I think everybody knows that at the bank, that I'm willing to jump out, and do something new, to see what happens, and try it, and see how effective it might be. That was a little bit of a thing. People were like, "I don't know what that's gonna be about …" What kind of reputation risk do we take? "What's he gonna say?" Nobody ever knows what I'm gonna say, and I kinda like it that way. Those are a few things.

Scott McComb:
Besides that, we really didn't have any challenges. It was very smooth, and once we did the first couple episodes, people were like, "Hey, when's the next one? What's the next one gonna be about?" or, "Hey, here's a suggested guest you could have …" "I really like this." We got a lot of feedback, a lot of likes; social media really took to it. I think we really accomplished what we set out to do.

Brett Johnson:
I think that leads into the next question about advice for businesses, not necessarily in the banking industry, but any business interested in podcasting – from your experience, what you've had to do internally. Not, again, businesses that are like yours, but they're going to run into those walls of internal, "Uh, do I really wanna do that?" What advice would you give?

Scott McComb:
Well, a lot of folks'll say, "Well, geez, you only had 35 people listen to that. That's not very much". Well, have you ever done direct mail? You're gonna send out 5,000 things, and you might get 10 phone calls. That's better than direct. mail, and it's cheaper. Before you shut the door on it, and you decide never to do it, why not try it?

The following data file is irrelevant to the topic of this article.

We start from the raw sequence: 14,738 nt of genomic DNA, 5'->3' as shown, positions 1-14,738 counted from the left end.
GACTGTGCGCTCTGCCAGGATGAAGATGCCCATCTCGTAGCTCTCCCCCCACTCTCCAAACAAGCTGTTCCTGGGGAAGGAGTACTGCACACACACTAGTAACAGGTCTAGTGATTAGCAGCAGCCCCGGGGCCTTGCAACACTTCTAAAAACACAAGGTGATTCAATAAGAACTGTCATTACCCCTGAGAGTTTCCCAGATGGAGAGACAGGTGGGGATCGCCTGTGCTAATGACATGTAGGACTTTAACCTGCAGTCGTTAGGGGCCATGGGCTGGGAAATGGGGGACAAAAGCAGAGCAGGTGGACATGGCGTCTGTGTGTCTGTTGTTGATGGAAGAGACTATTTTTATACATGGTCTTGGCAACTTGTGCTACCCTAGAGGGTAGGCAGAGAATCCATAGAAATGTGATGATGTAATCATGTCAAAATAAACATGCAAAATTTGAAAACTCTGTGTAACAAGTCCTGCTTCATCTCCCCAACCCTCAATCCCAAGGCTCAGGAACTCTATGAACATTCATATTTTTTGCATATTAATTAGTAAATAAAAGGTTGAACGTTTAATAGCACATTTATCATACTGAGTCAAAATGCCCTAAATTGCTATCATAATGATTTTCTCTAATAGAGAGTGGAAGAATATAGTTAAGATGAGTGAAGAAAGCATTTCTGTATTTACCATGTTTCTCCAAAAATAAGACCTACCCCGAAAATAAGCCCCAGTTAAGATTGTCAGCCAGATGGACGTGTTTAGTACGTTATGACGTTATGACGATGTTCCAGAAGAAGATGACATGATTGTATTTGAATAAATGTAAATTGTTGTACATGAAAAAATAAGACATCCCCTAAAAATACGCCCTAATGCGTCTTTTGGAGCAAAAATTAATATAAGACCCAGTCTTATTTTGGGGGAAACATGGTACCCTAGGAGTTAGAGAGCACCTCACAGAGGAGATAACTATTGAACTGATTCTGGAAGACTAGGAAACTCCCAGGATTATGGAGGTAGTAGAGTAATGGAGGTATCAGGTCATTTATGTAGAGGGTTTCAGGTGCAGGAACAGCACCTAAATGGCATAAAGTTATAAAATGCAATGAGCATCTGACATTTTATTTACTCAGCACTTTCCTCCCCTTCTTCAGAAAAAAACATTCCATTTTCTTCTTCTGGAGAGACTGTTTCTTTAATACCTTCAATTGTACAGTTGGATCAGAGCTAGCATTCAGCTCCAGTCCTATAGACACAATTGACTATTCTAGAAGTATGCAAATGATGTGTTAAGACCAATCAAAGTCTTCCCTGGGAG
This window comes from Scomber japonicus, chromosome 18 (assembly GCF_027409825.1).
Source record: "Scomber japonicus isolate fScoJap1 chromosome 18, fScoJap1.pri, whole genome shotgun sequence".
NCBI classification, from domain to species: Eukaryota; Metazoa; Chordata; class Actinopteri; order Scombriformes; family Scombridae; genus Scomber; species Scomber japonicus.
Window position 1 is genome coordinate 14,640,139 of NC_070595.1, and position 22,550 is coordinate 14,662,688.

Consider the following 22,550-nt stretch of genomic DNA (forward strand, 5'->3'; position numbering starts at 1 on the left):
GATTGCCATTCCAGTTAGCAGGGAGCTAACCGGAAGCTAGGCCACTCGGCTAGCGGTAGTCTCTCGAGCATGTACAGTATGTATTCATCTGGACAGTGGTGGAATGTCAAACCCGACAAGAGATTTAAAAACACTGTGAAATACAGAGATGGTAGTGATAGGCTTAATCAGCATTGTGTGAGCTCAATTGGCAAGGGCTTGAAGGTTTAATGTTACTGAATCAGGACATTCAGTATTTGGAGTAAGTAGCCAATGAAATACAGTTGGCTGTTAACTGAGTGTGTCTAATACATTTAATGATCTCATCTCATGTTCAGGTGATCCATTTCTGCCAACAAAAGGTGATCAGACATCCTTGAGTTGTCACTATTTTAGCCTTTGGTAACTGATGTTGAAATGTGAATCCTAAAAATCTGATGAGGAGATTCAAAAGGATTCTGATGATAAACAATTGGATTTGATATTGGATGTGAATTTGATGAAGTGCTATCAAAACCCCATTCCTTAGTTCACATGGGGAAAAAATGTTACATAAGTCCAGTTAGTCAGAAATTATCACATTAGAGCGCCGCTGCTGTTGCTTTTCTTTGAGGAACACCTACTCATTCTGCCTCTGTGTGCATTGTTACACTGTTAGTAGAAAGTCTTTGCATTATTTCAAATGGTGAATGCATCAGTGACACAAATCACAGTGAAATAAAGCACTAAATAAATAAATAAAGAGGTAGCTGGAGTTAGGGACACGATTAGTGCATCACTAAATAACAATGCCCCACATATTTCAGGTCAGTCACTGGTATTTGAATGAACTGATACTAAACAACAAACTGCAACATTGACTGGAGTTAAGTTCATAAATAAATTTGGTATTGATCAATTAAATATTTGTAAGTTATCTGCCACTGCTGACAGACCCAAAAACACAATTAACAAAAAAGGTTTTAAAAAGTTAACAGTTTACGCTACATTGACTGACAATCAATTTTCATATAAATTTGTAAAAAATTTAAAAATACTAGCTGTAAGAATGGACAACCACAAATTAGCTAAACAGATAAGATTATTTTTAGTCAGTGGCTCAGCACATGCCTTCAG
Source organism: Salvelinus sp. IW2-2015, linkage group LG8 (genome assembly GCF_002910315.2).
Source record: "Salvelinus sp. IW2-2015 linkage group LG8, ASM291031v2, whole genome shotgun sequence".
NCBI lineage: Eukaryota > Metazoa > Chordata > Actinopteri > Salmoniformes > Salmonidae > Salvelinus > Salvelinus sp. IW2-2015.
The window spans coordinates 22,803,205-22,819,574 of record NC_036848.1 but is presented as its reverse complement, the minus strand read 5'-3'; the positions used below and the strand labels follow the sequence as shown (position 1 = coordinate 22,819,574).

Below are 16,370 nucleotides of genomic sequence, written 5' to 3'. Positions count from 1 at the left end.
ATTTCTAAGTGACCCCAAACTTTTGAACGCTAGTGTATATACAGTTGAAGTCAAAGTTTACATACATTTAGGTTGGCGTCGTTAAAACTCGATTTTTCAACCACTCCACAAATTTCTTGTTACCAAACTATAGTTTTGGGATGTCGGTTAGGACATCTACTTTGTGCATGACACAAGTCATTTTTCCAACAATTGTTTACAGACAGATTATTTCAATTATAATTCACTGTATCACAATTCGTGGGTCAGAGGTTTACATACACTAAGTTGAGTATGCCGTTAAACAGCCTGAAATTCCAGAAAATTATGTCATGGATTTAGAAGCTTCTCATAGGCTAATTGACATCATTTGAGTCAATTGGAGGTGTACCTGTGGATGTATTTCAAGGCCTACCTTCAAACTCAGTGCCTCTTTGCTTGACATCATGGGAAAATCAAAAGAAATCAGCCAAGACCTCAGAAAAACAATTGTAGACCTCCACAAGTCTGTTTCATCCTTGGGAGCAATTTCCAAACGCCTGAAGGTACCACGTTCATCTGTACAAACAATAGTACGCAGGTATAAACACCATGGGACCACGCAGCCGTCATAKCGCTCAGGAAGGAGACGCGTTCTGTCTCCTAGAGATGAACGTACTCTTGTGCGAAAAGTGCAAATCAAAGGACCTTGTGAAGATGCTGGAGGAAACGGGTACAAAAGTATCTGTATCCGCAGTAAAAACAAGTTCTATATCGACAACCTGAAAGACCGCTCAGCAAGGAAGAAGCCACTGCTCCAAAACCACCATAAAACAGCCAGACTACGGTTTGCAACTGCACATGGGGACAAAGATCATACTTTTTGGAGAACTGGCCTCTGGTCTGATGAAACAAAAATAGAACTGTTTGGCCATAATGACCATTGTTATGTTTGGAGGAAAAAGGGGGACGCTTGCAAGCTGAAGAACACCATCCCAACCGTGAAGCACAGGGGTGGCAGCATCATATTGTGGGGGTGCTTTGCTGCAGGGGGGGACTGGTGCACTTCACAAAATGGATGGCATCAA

Scott McComb:
I think the big thing is that they have to have a commitment to it, to keep it going over time. Even if you did one or two a year, or three a year, and you're talking about your business, and what you did, and everything else, there's nothing bad, I think, that can come from that, unless you get too political, or if you- with your business … Maybe your business is only gonna cater to people on the left, or whatever. That's fine if that's an angle that you're gonna go for, but you do take some risk in that regard.

Scott McComb:
Besides that, I really don't see any downside to people telling their story. Because, especially, in Columbus, for instance … In Columbus, people support local ventures, and they wanna know your story. Part of what we even tell our Heartland Bank associates is, "Go out, and tell your Heartland story. This isn't a mechanical thing. You're helping make this story over the course of time. Go tell your story, and people will become believers."

Scott McComb:
I truly feel that any business can do that, as well, if they are ethical, if their associates are taken care of properly, and they have a positive attitude, and they have the utmost in integrity. I really think you could take this medium. and make it work for you.

Brett Johnson:
Yeah, because you can't fake what you just did. You can't. It's from the heart. Yes, there are actors that can put on the voices, and such, but we're not actors. We've not been trained to do so. I think the inhibitions come down, and you just want to talk, and talk about yourself, and talk about the story, and talk about helping people, for the most part.